This post is to help you “get in the spirit” – it did for me. Without having a December theatrical production to worry about, for the first time in nine years I have been able to review and decide on Christmas events throughout New England that I would like to experience. I created a list (PDF available, just ask), and the research is what I enjoy prior to execution. I stumbled on 300 Years of Thanksgiving – 90 minute weekend guided tours at Strawbery Banke in Portsmouth. What a great way to start my holiday excursions – a plan was hatched, even though usually “I do not do weekends away.” But then this is New Hampshire off season.
I bought my ticket on-line for 1PM Sunday the 19th, booked a room, and headed across Antique Alley to the coast – Route 4 for those of you “not in the know.” Bought 11 books at the third stop on the way. On the way home found 12 more books at two locations. Profit once sold pays for this trip and another – darn, I am good at what I do.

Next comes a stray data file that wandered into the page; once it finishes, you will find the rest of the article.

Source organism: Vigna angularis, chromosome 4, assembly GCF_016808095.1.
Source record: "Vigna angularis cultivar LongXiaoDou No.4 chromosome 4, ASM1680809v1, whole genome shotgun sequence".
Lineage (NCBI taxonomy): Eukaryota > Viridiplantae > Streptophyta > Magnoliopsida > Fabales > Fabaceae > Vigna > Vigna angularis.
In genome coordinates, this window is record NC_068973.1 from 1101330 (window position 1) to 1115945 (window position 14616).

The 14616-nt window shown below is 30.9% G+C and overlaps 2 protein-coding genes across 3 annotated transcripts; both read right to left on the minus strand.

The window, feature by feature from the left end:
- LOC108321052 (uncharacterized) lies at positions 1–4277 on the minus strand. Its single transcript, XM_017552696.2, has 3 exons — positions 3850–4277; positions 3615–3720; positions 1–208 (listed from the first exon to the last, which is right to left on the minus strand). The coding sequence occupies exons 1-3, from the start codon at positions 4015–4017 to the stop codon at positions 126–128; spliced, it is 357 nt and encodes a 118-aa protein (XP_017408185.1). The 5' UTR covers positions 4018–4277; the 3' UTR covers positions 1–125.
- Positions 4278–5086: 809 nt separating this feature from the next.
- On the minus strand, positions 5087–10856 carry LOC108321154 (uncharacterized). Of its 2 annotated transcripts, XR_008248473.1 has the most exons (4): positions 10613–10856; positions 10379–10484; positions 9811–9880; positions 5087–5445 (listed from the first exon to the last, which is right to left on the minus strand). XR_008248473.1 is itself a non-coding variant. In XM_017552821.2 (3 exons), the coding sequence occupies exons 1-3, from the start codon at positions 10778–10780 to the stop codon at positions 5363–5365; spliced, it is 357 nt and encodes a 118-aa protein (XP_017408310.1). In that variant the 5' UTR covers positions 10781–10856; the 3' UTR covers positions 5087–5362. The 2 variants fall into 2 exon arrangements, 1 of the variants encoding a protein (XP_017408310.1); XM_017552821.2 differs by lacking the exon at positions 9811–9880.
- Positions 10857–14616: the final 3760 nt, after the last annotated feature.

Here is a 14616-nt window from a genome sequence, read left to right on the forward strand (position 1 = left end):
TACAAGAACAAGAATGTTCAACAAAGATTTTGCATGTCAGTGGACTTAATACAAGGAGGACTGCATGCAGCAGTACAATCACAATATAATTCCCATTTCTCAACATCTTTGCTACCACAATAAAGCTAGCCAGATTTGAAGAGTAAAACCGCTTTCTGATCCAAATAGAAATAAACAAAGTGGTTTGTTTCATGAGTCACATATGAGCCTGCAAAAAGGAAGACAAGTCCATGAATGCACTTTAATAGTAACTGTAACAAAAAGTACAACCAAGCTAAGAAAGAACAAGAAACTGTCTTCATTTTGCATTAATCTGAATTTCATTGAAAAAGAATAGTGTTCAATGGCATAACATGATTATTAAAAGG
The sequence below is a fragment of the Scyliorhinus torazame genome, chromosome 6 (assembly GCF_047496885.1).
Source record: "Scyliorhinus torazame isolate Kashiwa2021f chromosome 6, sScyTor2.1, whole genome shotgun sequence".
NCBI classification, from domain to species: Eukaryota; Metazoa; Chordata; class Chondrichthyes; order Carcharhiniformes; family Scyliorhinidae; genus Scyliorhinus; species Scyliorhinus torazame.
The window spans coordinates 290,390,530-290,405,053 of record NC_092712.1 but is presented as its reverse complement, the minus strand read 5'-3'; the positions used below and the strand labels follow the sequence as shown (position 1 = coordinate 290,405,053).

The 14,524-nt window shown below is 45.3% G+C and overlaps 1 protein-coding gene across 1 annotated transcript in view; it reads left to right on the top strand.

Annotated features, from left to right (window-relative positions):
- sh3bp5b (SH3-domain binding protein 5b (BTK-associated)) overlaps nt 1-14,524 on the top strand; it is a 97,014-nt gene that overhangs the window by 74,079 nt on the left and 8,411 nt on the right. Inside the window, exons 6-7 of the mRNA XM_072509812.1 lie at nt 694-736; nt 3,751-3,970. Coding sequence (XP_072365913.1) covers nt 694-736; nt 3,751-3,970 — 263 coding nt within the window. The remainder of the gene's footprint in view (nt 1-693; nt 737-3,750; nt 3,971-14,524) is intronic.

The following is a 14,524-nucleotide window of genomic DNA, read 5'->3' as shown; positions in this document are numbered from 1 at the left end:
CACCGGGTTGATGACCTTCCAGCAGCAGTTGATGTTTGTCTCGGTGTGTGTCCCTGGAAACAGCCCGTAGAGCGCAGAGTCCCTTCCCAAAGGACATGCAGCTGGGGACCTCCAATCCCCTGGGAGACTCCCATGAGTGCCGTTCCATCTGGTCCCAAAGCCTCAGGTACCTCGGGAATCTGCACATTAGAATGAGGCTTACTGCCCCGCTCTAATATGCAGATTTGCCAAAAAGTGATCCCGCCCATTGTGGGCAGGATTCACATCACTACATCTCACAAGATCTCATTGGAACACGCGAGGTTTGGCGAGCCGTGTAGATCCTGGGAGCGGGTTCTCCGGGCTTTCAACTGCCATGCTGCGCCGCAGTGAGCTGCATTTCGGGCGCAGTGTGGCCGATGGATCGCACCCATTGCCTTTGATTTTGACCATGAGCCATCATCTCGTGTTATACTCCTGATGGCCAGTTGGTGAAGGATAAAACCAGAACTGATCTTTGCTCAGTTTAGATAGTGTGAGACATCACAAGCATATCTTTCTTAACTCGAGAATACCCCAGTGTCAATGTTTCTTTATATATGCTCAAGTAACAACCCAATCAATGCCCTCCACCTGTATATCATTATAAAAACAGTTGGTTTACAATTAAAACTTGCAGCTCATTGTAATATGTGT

The tour covered three centuries, starting at the Pitt Tavern with Thanksgiving in 1777. There were five in my group, that is not counting the 6 week babe in arms. There have been harvest celebrations for eons, this day in 1777 folks were also celebrating the recent victory at Saratoga. The interpreter greeted us in the keeping room.
and then took is into a front tavern room to make a “harvest craft” – a corn husk doll. The dolls would be played with throughout the winter (mine did not come out well), and then buried in gardens for good growing luck.
by now you should know me and shadows and reflections.